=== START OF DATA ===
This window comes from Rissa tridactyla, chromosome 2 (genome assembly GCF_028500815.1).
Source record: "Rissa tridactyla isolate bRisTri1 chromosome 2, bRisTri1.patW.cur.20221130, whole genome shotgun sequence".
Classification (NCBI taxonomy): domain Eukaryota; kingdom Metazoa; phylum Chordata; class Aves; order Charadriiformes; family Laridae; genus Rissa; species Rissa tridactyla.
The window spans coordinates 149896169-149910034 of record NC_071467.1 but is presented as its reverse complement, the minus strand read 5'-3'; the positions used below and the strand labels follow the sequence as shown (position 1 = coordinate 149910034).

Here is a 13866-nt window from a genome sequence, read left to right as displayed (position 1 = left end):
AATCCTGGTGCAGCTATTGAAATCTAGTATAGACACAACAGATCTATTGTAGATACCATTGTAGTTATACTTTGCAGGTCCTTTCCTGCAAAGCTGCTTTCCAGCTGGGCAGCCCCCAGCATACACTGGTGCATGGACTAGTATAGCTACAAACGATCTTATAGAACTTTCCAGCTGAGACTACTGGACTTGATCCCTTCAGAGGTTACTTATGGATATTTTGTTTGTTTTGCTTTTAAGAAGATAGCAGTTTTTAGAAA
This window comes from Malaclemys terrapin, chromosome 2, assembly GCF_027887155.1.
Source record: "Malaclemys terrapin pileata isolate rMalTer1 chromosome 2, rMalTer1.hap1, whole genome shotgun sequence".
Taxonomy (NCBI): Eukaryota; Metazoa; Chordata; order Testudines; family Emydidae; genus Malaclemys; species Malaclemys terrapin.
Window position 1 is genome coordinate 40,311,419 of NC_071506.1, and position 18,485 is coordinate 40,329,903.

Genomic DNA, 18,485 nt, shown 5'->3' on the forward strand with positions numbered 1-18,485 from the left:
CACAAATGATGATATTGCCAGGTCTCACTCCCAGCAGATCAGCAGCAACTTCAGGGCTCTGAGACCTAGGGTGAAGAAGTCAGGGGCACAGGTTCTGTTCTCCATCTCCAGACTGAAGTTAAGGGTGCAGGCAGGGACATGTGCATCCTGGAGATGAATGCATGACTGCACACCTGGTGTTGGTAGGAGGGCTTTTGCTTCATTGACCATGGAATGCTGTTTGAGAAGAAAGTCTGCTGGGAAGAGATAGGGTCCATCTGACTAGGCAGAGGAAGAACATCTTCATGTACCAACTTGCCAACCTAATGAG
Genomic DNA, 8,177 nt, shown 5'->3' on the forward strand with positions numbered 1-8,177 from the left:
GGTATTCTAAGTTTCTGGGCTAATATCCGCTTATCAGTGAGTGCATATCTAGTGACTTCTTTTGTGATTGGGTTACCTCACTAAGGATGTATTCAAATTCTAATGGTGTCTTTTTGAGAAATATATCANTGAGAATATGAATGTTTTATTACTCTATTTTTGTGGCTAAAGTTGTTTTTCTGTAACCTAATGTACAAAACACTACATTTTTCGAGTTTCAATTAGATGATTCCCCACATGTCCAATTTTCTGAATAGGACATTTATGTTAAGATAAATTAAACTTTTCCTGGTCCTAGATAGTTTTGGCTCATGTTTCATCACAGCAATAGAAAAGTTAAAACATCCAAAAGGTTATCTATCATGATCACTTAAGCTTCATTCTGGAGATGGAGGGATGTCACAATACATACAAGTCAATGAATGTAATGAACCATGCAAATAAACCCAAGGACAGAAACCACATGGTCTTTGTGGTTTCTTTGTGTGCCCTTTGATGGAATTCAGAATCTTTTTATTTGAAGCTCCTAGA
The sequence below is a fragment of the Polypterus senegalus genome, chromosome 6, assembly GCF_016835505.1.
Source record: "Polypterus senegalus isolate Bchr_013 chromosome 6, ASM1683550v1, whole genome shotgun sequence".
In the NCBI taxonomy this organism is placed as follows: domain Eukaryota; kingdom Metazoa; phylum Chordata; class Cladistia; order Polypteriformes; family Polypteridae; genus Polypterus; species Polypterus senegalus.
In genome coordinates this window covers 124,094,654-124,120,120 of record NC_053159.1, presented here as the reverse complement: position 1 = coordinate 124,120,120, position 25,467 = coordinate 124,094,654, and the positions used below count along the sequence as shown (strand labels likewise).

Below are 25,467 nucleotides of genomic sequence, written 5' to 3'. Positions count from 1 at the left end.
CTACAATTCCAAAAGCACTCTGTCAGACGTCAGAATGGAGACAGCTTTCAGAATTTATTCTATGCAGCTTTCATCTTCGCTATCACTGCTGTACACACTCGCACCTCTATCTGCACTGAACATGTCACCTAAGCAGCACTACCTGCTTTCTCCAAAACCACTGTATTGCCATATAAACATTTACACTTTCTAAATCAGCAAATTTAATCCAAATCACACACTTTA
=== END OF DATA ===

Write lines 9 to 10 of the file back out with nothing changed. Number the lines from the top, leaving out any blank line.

Taxonomy (NCBI): Eukaryota; Metazoa; Chordata; order Testudines; family Emydidae; genus Malaclemys; species Malaclemys terrapin.
Window position 1 is genome coordinate 40,311,419 of NC_071506.1, and position 18,485 is coordinate 40,329,903.